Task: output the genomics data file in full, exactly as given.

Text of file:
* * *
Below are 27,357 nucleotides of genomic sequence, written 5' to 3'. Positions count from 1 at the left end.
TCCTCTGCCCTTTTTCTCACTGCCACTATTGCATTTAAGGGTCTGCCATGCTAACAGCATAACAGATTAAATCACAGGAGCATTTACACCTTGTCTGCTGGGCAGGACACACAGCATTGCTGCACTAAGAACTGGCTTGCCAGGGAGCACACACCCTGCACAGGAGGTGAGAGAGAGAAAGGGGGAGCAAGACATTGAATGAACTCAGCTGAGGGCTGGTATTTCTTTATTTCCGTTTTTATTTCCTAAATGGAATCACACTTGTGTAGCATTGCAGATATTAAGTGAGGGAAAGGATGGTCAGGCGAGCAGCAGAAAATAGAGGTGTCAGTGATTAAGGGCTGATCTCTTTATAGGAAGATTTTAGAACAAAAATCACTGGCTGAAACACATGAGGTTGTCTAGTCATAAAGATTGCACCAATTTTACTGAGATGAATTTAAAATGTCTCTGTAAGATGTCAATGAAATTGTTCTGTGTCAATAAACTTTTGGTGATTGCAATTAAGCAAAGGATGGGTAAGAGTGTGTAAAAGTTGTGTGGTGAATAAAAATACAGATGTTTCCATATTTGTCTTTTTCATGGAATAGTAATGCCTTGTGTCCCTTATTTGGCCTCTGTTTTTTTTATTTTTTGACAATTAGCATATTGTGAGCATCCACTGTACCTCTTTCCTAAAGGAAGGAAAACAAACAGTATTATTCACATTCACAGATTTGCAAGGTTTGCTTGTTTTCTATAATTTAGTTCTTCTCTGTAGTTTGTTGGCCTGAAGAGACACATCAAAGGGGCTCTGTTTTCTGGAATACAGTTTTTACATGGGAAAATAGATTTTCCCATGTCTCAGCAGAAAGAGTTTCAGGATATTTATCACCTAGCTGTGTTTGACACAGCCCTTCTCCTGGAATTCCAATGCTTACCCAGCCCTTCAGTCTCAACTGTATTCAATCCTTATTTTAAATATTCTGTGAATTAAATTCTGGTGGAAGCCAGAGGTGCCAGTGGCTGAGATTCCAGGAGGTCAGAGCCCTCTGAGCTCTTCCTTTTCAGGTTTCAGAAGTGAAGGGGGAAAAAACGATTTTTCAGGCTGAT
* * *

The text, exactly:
Below are 27,357 nucleotides of genomic sequence, written 5' to 3'. Positions count from 1 at the left end.
TCCTCTGCCCTTTTTCTCACTGCCACTATTGCATTTAAGGGTCTGCCATGCTAACAGCATAACAGATTAAATCACAGGAGCATTTACACCTTGTCTGCTGGGCAGGACACACAGCATTGCTGCACTAAGAACTGGCTTGCCAGGGAGCACACACCCTGCACAGGAGGTGAGAGAGAGAAAGGGGGAGCAAGACATTGAATGAACTCAGCTGAGGGCTGGTATTTCTTTATTTCCGTTTTTATTTCCTAAATGGAATCACACTTGTGTAGCATTGCAGATATTAAGTGAGGGAAAGGATGGTCAGGCGAGCAGCAGAAAATAGAGGTGTCAGTGATTAAGGGCTGATCTCTTTATAGGAAGATTTTAGAACAAAAATCACTGGCTGAAACACATGAGGTTGTCTAGTCATAAAGATTGCACCAATTTTACTGAGATGAATTTAAAATGTCTCTGTAAGATGTCAATGAAATTGTTCTGTGTCAATAAACTTTTGGTGATTGCAATTAAGCAAAGGATGGGTAAGAGTGTGTAAAAGTTGTGTGGTGAATAAAAATACAGATGTTTCCATATTTGTCTTTTTCATGGAATAGTAATGCCTTGTGTCCCTTATTTGGCCTCTGTTTTTTTTATTTTTTGACAATTAGCATATTGTGAGCATCCACTGTACCTCTTTCCTAAAGGAAGGAAAACAAACAGTATTATTCACATTCACAGATTTGCAAGGTTTGCTTGTTTTCTATAATTTAGTTCTTCTCTGTAGTTTGTTGGCCTGAAGAGACACATCAAAGGGGCTCTGTTTTCTGGAATACAGTTTTTACATGGGAAAATAGATTTTCCCATGTCTCAGCAGAAAGAGTTTCAGGATATTTATCACCTAGCTGTGTTTGACACAGCCCTTCTCCTGGAATTCCAATGCTTACCCAGCCCTTCAGTCTCAACTGTATTCAATCCTTATTTTAAATATTCTGTGAATTAAATTCTGGTGGAAGCCAGAGGTGCCAGTGGCTGAGATTCCAGGAGGTCAGAGCCCTCTGAGCTCTTCCTTTTCAGGTTTCAGAAGTGAAGGGGGAAAAAACGATTTTTCAGGCTGAT